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Learn English in London:  Grammar Errors to avoid

Even native English speakers can come unstuck with English.  We have all confused count and non-count (particularly with "fewer" and "less") for example, so we at Unique have decided to pinpoint some of those grammar errors that you should really take heed of and try and work on during and outside of class:-

 

FEWER OR LESS

The Prime Minister of the UK David Cameron has made errors with this simple grammar point, as have most native English speakers.  Cameron made the error during the stressful situation of Prime Minister's Questions, but we don't all have that excuse.

 

The rule is actually quite simple:-

 

Fewer is for countable nouns:  "There are fewer bananas here than last time."

Less is for uncountable nouns: "There is less beer than there was a minute ago."

 

This is one of those grammatical quandaries that really angers some people, as shown in this news article about British supermarket Tesco.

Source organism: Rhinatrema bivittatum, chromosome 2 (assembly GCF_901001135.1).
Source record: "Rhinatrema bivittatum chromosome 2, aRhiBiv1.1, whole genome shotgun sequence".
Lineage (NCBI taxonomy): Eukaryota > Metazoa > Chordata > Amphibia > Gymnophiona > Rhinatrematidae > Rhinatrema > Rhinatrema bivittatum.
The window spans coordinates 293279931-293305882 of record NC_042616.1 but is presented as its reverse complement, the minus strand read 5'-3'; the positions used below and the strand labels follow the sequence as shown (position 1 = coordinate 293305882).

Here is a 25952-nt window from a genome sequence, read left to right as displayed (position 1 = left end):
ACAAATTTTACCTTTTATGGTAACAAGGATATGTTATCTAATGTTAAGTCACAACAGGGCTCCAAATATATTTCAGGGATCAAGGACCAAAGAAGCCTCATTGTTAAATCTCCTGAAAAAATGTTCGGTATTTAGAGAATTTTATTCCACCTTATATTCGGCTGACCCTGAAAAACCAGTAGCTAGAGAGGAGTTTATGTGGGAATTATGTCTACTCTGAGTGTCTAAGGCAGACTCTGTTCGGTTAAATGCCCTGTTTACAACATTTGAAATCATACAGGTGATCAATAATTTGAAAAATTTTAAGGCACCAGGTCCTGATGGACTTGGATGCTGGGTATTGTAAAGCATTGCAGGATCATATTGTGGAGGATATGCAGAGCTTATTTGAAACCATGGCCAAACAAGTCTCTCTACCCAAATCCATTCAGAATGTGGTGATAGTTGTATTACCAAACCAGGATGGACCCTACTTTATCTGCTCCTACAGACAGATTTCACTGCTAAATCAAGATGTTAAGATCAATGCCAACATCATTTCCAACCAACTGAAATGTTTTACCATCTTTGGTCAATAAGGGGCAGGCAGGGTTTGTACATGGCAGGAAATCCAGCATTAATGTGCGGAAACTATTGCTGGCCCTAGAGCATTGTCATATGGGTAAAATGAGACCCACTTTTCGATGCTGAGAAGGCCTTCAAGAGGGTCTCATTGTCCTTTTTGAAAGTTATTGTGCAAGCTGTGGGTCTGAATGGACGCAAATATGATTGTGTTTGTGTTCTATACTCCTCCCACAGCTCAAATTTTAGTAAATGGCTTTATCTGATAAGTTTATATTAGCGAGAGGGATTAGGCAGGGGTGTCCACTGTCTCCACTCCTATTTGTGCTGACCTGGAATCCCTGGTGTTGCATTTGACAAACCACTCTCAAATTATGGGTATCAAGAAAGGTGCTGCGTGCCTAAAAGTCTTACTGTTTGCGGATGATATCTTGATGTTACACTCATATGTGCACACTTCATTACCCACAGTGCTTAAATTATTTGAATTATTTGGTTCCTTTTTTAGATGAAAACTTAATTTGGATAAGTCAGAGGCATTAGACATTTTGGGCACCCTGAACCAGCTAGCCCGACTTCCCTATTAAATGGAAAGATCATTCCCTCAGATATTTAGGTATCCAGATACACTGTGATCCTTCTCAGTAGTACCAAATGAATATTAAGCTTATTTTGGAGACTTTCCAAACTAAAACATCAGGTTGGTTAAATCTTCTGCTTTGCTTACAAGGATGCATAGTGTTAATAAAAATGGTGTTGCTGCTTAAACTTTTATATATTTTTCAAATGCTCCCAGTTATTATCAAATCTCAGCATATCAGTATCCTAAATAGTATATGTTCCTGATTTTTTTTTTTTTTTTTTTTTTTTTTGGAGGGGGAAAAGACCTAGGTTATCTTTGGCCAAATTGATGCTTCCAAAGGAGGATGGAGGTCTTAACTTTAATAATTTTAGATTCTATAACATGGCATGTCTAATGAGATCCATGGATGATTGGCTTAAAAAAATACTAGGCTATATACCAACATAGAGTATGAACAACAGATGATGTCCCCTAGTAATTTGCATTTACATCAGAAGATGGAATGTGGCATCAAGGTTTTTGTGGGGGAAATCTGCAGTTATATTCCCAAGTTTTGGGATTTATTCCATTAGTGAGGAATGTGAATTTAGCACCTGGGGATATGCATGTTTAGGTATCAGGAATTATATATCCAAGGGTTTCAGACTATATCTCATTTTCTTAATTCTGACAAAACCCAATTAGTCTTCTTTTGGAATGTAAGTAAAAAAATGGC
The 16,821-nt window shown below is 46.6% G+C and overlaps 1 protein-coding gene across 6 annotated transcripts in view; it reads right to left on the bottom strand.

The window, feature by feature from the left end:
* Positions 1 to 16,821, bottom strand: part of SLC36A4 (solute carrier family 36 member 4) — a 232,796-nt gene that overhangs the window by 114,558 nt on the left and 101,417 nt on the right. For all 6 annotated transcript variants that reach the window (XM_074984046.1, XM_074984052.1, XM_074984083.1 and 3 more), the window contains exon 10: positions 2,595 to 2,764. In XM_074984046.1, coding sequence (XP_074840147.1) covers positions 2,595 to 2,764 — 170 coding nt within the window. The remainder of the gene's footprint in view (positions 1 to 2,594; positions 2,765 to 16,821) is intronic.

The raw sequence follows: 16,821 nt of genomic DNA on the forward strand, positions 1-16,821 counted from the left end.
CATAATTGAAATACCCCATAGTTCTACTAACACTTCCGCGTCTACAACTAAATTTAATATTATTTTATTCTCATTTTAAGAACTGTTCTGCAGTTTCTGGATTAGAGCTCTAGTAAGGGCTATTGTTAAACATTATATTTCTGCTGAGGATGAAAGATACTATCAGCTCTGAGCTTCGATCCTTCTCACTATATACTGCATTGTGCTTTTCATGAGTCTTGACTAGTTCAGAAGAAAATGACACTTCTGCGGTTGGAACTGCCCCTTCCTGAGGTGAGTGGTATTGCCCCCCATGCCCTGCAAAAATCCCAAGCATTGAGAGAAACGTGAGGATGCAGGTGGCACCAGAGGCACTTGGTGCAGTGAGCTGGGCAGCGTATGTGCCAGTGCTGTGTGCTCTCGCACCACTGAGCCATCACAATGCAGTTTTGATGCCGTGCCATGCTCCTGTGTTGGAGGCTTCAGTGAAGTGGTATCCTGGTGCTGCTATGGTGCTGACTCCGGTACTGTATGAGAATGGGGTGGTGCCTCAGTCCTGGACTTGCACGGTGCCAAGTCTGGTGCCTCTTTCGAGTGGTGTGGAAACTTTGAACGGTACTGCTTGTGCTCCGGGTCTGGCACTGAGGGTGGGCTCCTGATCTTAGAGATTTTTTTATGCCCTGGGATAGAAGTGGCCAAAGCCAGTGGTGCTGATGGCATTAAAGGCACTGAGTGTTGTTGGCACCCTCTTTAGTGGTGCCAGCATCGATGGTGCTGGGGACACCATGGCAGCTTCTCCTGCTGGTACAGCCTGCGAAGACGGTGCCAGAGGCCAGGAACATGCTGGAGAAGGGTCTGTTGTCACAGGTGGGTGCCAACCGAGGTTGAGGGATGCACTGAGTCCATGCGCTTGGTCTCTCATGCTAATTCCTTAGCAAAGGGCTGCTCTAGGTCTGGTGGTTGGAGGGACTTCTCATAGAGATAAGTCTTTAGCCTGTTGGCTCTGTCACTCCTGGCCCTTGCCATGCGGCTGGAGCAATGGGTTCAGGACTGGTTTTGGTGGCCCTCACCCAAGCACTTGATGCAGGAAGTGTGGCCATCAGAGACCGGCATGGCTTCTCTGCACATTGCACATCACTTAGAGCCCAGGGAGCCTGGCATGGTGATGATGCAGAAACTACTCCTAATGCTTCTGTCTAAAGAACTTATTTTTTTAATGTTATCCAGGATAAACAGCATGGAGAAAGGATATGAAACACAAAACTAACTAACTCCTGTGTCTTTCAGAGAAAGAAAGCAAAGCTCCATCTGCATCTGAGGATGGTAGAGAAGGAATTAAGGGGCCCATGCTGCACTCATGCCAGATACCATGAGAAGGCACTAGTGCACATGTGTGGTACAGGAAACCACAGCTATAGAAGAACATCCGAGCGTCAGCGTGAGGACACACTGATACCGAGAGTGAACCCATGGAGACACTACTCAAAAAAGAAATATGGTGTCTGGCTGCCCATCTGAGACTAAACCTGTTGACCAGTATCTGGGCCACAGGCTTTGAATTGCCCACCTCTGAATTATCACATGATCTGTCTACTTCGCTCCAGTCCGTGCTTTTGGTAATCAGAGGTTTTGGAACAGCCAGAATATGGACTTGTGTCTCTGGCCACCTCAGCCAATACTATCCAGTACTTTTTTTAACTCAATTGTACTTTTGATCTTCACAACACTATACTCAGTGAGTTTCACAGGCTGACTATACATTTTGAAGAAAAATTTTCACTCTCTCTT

LAY OR LIE

Simply, lay is a transitive verb (it takes an object) whilst lie is intransitive.  Confusingly, the past tense of lie is lay.  

 

"We will lay the table."  

"He always lies down on the big bed."

 

See also Rise and Raise.  Raise is transitive, rise isn't:  You raise money, you don't rise it.

 

I HAVE BEEN...(SEVERAL) YEARS AGO

Even proficiency candidates struggle with present perfect/simple past and EFL trainers do emphasise this a lot...

 

If you add "years ago" to the end of a present perfect sentence, it no longer makes sense.  Present perfect implies that something is still relevant to this moment, whilst simple past has already finished.

 

EITHER:-

"I have been to New York recently."

"I went to New York two months ago."

 

 

If you would like to learn One-to-One English with our great EFL teachers, please contact us on 020 3566 0145, by e-mail or by filling out the form on this page.  

 

 

 

 

 

 

 

 

 

 

 

 

 

 

 

 

 

 

 

 

 

 

 

 

 

 

 

 

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